The vague, open broadness of abstract emotions — love, envy, loneliness — makes them slippery subjects to encapsulate in writing. How can one distil or display, accurately, the complexity of something like love in a single text? Claudia Rankine’s book Don’t Let Me Be Lonely: An American Lyric tackles just that, attempting, through its hybrid, multi-genre format, to situate and depict the intricacies of loneliness in the 21st century, an age of rising technological and media presence, and cultures that are still too often busy to explore or understand the self.* To achieve this, Rankine uses a mosaic of forms, ranging from lyric poetry, lists, visuals, photographs and prose, in her text. The result is an exploration of loneliness through various angles, zooming in on it through the detailing of personal experiences and then examining it more widely within the contexts of modern American culture at large. Judging from readers’ and critics’ overwhelmingly positive responses, the book is a powerful and strikingly effective work. Don’t Let Me Be Lonely exemplifies the notion that using hybrid-form, multi-genre writing is the most impactful method of depicting abstract emotions such as loneliness, and how they are specifically felt within modern American culture/society.

Rankine’s book begins with a visual: a blank television screen as the page’s lone occupant. This immediately introduces us to one of the most important motifs in the text — the television, and the media. Not only does it foreshadow its appearance later on — the television screen image recurs over 25 times throughout the text — but also instantly establishes the book as an assemblage of genres, akin to a multimedia work. Other images aside from the television screen, such as medicine labels, low-resolution shots of politicians, victims and tragedy, billboards and diagrams, will appear as part of the stream of information and vignettes Rankine presents to us.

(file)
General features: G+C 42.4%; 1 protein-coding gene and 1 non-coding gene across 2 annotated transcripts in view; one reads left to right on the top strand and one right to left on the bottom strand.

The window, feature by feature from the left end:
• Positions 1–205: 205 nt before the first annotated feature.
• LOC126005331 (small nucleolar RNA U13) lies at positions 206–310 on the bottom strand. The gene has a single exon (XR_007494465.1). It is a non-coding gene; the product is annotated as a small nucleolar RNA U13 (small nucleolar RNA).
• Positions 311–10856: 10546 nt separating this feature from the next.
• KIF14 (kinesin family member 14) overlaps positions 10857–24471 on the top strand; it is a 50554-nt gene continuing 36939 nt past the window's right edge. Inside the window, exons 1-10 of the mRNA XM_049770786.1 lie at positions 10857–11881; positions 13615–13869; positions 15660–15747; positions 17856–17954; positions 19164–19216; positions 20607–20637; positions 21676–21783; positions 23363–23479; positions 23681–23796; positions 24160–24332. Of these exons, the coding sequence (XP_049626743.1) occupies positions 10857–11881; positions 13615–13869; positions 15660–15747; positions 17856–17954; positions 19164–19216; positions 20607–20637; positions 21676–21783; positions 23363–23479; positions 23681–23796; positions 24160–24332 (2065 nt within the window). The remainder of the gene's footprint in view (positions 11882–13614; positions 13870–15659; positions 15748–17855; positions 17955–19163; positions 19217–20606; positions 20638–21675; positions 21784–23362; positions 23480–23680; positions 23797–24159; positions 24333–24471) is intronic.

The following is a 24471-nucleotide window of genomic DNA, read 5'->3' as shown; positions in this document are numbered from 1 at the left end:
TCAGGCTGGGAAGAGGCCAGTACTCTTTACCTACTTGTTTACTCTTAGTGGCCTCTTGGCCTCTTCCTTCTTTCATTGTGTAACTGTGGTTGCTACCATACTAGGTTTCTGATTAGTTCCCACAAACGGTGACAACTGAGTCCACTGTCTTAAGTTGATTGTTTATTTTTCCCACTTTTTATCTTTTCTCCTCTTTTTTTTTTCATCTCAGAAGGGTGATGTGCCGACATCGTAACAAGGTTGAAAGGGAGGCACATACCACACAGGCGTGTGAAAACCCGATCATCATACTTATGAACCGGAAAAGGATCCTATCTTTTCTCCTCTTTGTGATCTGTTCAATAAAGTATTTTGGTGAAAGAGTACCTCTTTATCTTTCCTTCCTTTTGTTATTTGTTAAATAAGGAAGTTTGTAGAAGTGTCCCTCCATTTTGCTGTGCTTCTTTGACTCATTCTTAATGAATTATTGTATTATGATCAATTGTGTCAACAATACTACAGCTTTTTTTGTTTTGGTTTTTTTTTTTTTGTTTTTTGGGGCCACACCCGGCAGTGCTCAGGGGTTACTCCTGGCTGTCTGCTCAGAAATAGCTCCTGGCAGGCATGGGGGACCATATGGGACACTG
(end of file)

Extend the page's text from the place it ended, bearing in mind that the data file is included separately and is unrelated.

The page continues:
Additionally, the repeated image of a static television breaks up the sections and thus unsettles the reader. The television occurs on a page of its own many times, taking the reader out of the text for a moment in a jarring and discomforting manner, as if switching channels to a different concern whilst hearing the static in their head. The constant switching between topics — from a tired friend surrendering to cancer, safekeeping her death with a do-not-resuscitate sign, to another staring listlessly at the TV while asking for “the woman who deals in death,” (a reference to the show Murder, She Wrote), to the speaker’s psychiatrist sister, unable to help herself after her husband and children are killed — builds on the piling up feelings of discombobulation and anxiety.*

Essentially, Rankine turns the traditional form of prose into an imagistic stream of consciousness, to reflect the narrator’s dissolving sense of self throughout.* The recurrence of the television in particular, places the media as a prime factor behind an increasingly numb and isolated American society. Rankine’s speaker, who serves as a subtle spokesperson for modern American culture’s suffering, is made to seem lost in the flood of data. Thus, Rankine’s deliberate assortment of textual-visual clippings, in a sense, challenges both the speaker and perhaps the modern American reader to stay focused, despite various cultural distractions, on the crucial topics at hand: our loneliness, our spiritual vacancy and our fear.*